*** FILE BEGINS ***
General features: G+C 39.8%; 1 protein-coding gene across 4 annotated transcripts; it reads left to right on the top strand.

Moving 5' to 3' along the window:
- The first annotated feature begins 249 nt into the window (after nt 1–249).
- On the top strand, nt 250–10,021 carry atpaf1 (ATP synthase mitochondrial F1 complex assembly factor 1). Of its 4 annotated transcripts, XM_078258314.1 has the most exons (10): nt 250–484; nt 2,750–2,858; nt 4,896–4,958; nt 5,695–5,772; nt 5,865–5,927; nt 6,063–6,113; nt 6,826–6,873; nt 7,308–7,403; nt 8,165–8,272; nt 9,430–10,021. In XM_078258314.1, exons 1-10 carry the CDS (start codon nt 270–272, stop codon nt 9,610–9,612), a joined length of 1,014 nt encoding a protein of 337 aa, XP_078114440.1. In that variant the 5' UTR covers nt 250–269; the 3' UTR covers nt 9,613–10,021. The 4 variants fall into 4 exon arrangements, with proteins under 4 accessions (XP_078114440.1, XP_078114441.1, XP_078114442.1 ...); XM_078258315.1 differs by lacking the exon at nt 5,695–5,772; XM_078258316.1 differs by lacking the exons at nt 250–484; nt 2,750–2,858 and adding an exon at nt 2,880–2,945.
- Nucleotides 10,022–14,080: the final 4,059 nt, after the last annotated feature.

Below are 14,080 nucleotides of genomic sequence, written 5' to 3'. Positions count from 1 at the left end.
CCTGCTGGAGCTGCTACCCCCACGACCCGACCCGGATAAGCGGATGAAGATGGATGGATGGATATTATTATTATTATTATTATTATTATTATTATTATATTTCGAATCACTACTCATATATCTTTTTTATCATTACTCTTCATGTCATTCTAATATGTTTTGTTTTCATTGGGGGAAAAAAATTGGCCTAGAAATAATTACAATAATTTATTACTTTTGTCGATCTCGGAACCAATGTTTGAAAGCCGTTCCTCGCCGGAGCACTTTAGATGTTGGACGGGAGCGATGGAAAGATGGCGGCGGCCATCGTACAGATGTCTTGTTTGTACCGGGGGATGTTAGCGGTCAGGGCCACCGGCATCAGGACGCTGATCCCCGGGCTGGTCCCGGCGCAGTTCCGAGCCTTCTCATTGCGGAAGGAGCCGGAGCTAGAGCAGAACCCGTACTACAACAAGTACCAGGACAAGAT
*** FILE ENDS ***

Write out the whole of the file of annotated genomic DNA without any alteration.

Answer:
General features: G+C 39.8%; 1 protein-coding gene across 4 annotated transcripts; it reads left to right on the top strand.

Moving 5' to 3' along the window:
- The first annotated feature begins 249 nt into the window (after nt 1–249).
- On the top strand, nt 250–10,021 carry atpaf1 (ATP synthase mitochondrial F1 complex assembly factor 1). Of its 4 annotated transcripts, XM_078258314.1 has the most exons (10): nt 250–484; nt 2,750–2,858; nt 4,896–4,958; nt 5,695–5,772; nt 5,865–5,927; nt 6,063–6,113; nt 6,826–6,873; nt 7,308–7,403; nt 8,165–8,272; nt 9,430–10,021. In XM_078258314.1, exons 1-10 carry the CDS (start codon nt 270–272, stop codon nt 9,610–9,612), a joined length of 1,014 nt encoding a protein of 337 aa, XP_078114440.1. In that variant the 5' UTR covers nt 250–269; the 3' UTR covers nt 9,613–10,021. The 4 variants fall into 4 exon arrangements, with proteins under 4 accessions (XP_078114440.1, XP_078114441.1, XP_078114442.1 ...); XM_078258315.1 differs by lacking the exon at nt 5,695–5,772; XM_078258316.1 differs by lacking the exons at nt 250–484; nt 2,750–2,858 and adding an exon at nt 2,880–2,945.
- Nucleotides 10,022–14,080: the final 4,059 nt, after the last annotated feature.

Below are 14,080 nucleotides of genomic sequence, written 5' to 3'. Positions count from 1 at the left end.
CCTGCTGGAGCTGCTACCCCCACGACCCGACCCGGATAAGCGGATGAAGATGGATGGATGGATATTATTATTATTATTATTATTATTATTATTATTATATTTCGAATCACTACTCATATATCTTTTTTATCATTACTCTTCATGTCATTCTAATATGTTTTGTTTTCATTGGGGGAAAAAAATTGGCCTAGAAATAATTACAATAATTTATTACTTTTGTCGATCTCGGAACCAATGTTTGAAAGCCGTTCCTCGCCGGAGCACTTTAGATGTTGGACGGGAGCGATGGAAAGATGGCGGCGGCCATCGTACAGATGTCTTGTTTGTACCGGGGGATGTTAGCGGTCAGGGCCACCGGCATCAGGACGCTGATCCCCGGGCTGGTCCCGGCGCAGTTCCGAGCCTTCTCATTGCGGAAGGAGCCGGAGCTAGAGCAGAACCCGTACTACAACAAGTACCAGGACAAGAT